The umami of Saffron Road's gochujang seems to come from with red miso and tamari.

The flavor profile of these tacos is inspired by LA's Koreatown, not by Seoul, Chuncheon or Jeonju. If you can accept that up-front, you will enjoy this tasty, quick Korean taco snack.

Monday, March 17, 2014

Recipe: St. Patrick's Day 비빔밥 Bibimbap

St. Patrick's Day is March 17 and usually coincides with the Catholic fasting season of Lent. This year is no different. One common way to celebrate Lent is to abstain from indulgent foods, such as meat and candies.

Another way to celebrate Lent is to simplify one's diet in solidarity with the world's poor who often times have to forage for food or have no food at all. Irish history is defined by famine and diaspora.

As I mentioned in my recent post on sorrel 나물 namul (salad), it is a common genus of plant-weed-herb, easily found in many parts of the United States and edible in moderation.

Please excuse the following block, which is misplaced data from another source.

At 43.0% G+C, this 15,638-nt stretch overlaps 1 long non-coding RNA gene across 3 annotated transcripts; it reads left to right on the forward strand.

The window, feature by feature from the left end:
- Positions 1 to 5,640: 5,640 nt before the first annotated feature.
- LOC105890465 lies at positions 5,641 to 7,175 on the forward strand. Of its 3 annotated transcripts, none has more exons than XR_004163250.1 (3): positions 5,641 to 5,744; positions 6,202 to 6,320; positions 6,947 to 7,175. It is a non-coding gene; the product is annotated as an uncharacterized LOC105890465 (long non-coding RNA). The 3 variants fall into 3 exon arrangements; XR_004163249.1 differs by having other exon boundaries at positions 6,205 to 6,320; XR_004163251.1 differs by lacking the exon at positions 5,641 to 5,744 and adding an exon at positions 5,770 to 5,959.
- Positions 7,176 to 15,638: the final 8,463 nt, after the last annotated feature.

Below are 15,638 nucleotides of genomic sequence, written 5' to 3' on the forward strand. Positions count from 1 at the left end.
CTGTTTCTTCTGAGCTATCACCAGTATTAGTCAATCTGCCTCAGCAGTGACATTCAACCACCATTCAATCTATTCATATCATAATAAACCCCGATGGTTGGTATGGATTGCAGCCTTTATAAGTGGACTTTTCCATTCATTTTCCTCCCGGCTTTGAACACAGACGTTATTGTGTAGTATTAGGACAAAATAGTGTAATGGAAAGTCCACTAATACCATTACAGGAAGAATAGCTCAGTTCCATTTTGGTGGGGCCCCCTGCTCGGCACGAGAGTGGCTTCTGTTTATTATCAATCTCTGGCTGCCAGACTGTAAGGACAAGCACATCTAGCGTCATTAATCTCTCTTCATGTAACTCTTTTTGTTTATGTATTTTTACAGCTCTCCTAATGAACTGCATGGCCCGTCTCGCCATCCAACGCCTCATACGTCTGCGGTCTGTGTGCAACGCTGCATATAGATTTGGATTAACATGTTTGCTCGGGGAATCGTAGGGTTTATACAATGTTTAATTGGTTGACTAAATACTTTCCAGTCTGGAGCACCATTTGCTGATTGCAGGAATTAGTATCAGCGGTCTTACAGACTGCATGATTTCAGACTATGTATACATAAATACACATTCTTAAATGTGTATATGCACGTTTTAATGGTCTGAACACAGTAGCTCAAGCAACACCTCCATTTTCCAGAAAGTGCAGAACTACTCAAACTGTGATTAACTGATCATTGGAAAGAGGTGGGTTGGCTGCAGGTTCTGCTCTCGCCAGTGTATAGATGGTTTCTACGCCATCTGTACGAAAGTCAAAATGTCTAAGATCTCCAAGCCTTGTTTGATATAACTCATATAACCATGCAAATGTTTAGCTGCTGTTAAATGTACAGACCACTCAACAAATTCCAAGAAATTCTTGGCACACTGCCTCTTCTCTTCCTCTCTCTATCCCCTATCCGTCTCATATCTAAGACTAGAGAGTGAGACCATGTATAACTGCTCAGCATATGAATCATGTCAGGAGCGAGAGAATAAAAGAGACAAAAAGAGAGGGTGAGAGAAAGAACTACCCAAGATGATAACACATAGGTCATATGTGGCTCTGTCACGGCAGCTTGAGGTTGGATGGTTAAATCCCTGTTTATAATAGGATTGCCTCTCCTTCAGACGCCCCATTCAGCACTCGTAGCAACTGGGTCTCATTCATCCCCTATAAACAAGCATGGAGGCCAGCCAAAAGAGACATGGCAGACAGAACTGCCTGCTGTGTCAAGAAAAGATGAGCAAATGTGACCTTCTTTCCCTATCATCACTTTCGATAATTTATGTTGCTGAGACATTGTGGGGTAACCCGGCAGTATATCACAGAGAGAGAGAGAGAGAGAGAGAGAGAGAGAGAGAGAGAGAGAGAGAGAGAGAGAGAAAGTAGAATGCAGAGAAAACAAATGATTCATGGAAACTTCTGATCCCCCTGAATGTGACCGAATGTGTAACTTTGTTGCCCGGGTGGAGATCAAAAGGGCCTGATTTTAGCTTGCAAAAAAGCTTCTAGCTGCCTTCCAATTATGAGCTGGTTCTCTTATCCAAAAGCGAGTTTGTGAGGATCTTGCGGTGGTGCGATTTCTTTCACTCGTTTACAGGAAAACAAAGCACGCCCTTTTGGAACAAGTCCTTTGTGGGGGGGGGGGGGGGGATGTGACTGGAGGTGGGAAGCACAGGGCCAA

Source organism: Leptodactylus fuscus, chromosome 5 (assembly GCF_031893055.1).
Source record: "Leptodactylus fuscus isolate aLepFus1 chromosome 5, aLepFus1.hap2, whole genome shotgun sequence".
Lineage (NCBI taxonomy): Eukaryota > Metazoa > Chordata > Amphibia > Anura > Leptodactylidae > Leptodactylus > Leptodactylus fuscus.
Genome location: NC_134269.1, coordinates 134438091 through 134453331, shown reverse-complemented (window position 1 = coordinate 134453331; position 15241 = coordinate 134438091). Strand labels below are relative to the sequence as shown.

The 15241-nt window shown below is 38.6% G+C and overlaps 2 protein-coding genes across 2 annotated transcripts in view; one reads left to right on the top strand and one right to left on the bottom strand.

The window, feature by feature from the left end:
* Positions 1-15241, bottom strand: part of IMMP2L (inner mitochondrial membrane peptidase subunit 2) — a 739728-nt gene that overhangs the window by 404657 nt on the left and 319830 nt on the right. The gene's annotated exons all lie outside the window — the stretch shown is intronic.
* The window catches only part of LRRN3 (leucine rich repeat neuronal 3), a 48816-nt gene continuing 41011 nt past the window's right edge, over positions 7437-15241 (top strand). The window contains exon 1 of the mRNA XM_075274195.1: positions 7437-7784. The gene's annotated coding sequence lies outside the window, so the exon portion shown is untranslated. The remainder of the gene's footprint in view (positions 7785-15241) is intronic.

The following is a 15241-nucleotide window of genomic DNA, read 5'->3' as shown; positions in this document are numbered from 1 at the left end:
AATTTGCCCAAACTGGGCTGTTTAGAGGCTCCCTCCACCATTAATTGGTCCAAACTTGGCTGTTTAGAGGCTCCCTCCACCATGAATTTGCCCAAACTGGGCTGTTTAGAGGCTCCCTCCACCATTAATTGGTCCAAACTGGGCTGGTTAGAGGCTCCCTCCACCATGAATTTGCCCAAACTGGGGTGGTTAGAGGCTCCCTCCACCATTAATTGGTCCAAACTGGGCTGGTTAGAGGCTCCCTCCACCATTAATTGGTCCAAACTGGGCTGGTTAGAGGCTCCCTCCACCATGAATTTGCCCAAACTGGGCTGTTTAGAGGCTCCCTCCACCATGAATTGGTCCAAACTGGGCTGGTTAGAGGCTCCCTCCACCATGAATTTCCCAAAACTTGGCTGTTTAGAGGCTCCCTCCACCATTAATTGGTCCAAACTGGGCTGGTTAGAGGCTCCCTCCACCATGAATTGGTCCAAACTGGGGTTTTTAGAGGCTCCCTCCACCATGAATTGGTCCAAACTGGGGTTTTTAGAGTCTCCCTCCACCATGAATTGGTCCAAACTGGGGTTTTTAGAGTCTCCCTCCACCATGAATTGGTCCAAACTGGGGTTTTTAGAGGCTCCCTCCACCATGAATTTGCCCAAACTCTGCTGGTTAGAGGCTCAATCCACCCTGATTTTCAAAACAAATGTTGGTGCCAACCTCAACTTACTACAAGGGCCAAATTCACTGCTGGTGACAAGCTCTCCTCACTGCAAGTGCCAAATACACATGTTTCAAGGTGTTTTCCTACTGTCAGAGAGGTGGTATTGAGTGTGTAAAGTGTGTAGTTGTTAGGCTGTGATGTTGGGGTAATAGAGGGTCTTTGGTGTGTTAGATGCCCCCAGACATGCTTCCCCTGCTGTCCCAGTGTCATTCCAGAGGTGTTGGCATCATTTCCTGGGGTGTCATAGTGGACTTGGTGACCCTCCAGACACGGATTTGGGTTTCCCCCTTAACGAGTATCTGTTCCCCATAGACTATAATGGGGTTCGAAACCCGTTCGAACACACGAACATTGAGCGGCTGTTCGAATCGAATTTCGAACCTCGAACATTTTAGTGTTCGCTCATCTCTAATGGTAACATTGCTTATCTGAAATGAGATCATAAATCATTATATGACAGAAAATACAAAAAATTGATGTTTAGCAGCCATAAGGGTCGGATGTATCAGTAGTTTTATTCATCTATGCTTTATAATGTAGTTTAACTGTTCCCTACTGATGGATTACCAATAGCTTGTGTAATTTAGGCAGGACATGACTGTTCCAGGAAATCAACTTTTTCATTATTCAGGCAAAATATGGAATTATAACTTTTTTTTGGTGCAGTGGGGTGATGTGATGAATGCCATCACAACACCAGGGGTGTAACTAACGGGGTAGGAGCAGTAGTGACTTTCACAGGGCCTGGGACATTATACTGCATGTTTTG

This version of 비빔밥 bibimbap is an homage to the white, green and orange of the Irish flag. For a more healthful spin on white rice, it uses sprouted brown rice. For green, there is "clover" namul, ae-hobak namul and spinach namul. For orange, there are sauteed carrots and 닭갈비 dakgalbi (spicy chicken) or dubu/tofu sauteed in that sauce.

St. Patrick's Day Bibimbap

Serves: 2

2 cups sprouted brown rice
1/4 cup 시금치나물 shigeumchi namul (spinach salad)
1/4 cup carrots, julienned
2 teaspoons perilla oil
1 teaspoon garlic, minced
Dash of salt and pepper
1/4 cup 호박 나물 ae-hobak namul (zucchini salad)

1/2 cup sorrel/clover 나물 namul